Your pastor has asked you what it will take to start live streaming, so you figure you will need a computer, free software like OBS to stream to YouTube Live or Facebook Live and a video camera. That’s it, right?
Sadly, no. A church cannot legally use copyrighted materials. At least, not without the proper license(s), namely CCLI, WorshipCast (from Christian Copyright Solutions) and more likely than not, CVLI.
You may be thinking that you’re not making any money from live streaming your services, so surely your church cannot be prosecuted for that, right? Not only can the church be prosecuted, but any individuals who had a hand in producing the live stream can also be pursued in a civil lawsuit. The maximum fine per infraction is up to $250,000 and up to 5 years in prison!
Now that I have your attention, let’s talk about other areas to think about:
Even if your church has a high speed broadband Internet connection, you may not have enough speed to provide a stable live stream to your live stream host. Why? Because you are uploading, not downloading, to the live stream host and as such, you will need a minimum of 3Mbps (megabits per second) to send a 720p HD signal, 5Mbps for 1080p HD. If your connection has less than a 10Mbps upload speed, then you run the very real risk of running out of bandwidth for your live stream.
How do you address this? Purchase a managed switch and have someone set it up so that the live stream connection takes precedence over any other connection during your church service. The second solution is to get a dedicated Internet connection (a 2nd line of service) for your live stream.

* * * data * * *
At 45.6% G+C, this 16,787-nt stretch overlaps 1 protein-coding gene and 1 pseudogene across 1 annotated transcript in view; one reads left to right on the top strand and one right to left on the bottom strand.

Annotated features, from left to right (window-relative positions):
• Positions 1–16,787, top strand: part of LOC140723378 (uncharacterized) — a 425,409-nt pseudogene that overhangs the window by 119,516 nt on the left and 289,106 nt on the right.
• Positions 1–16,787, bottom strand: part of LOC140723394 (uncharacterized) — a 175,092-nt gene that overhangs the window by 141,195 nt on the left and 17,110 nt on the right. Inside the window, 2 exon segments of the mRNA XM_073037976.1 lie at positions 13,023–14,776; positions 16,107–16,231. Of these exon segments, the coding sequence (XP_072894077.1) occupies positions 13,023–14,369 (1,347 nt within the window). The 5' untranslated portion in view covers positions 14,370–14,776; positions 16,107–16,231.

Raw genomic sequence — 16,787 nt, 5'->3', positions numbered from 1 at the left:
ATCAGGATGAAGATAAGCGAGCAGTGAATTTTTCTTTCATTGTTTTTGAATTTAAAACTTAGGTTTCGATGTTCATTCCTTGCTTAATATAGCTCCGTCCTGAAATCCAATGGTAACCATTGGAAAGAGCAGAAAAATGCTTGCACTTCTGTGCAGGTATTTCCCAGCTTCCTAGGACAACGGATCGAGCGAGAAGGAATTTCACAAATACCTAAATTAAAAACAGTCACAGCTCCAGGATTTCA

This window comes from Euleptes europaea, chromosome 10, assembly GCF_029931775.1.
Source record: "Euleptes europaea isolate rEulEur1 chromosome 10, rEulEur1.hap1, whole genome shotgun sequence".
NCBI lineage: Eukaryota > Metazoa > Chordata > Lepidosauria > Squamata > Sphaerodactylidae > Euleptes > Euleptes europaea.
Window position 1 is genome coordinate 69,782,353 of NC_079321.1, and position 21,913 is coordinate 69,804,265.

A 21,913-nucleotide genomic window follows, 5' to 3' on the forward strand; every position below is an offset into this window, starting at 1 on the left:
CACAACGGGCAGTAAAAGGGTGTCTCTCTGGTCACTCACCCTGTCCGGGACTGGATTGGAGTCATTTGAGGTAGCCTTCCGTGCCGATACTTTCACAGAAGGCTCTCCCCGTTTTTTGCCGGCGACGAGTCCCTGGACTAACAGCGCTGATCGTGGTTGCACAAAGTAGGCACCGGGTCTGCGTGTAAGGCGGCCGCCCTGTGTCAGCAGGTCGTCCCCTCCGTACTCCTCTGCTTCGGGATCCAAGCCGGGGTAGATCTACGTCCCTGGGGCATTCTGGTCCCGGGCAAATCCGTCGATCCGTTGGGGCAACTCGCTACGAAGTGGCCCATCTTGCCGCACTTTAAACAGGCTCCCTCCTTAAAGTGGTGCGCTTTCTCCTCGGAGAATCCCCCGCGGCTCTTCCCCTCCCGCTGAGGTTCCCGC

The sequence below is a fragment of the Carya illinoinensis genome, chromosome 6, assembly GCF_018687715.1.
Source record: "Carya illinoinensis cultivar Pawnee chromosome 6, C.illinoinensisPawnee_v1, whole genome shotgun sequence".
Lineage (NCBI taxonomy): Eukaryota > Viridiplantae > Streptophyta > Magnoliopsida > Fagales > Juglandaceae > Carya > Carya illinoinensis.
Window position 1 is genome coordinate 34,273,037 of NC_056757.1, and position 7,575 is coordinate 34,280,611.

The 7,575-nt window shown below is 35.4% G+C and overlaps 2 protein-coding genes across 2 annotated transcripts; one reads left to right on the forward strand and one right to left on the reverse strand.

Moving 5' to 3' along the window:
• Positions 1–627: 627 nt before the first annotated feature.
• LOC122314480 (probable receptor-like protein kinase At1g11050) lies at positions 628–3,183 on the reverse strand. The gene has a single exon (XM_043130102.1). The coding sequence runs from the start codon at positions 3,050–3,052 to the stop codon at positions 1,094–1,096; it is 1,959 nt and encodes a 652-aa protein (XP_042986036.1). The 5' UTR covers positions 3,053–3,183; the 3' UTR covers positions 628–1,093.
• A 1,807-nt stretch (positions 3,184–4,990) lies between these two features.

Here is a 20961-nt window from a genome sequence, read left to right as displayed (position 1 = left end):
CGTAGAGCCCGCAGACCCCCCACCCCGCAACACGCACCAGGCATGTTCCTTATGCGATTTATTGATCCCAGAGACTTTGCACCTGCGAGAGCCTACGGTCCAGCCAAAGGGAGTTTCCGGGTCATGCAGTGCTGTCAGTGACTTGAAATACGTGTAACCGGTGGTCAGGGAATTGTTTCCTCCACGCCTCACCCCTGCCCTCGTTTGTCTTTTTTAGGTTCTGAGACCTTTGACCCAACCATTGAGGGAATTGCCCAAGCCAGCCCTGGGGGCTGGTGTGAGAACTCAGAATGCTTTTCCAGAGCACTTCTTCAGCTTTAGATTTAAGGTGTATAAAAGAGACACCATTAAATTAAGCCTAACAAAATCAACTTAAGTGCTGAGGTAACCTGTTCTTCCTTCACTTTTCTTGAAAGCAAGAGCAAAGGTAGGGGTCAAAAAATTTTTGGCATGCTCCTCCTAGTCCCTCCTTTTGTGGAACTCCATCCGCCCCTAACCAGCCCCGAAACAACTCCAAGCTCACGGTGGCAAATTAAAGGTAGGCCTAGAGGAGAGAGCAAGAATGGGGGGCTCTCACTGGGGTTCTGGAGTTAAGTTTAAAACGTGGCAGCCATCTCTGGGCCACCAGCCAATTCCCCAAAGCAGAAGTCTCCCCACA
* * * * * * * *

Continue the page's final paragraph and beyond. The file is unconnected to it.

Looking ahead 5-10 years, what will the live streaming ministry look like? Putting a plan down on paper will allow you to build a system you can add to down the road. For example, if you plan to start a live stream with one or two cameras now, but later will add another camera or two, make sure to purchase a video switcher than can handle that many inputs. Plan ahead and you will ultimately save money because you were smart in the equipment you chose to invest in.
Where will the audio for your live stream come from? Will it be a pre-mixed output from the main audio mixer or will you have a separate audio mix for live streaming? An on-camera microphone is not going to cut it here so think long and hard about this.
If you are going to have multiple cameras with live operators (not remote controlled), you will need a way to communicate with them that will not distract the congregation during the service. This will involve an intercom system of some kind. These can be wired or wireless and each has their respective price points. Make sure you think about and plan for this critically important equipment.
Live Stream Host
Who is your live streaming host going to be? YouTube Live and Facebook Live have the most appeal because they are free, but remember, you get what you pay for. There are a myriad of stories from churches who have used one or the other and had their streams stopped in the middle of a service because of copyright infringement claims created automatically by the platform. Even if you have the correct licenses, there is currently no way of using either platform that will stop this from happening. So, yes, you can use these platforms, but be aware that you may not only lose your ability to live stream but your entire account may be terminated. Is that worth “free?”
Finally, we must talk budget. If your church wants to live stream, there needs to be an appropriate and realistic budget set. This is why doing your research is so important; live streaming costs money. There is the upfront cost of the equipment, installation, training, managed switch or dedicated Internet connection, live stream host, intercom system and copyright licenses. The on-going costs of live stream hosting and copyright licenses are things that need to be accounted for, as well.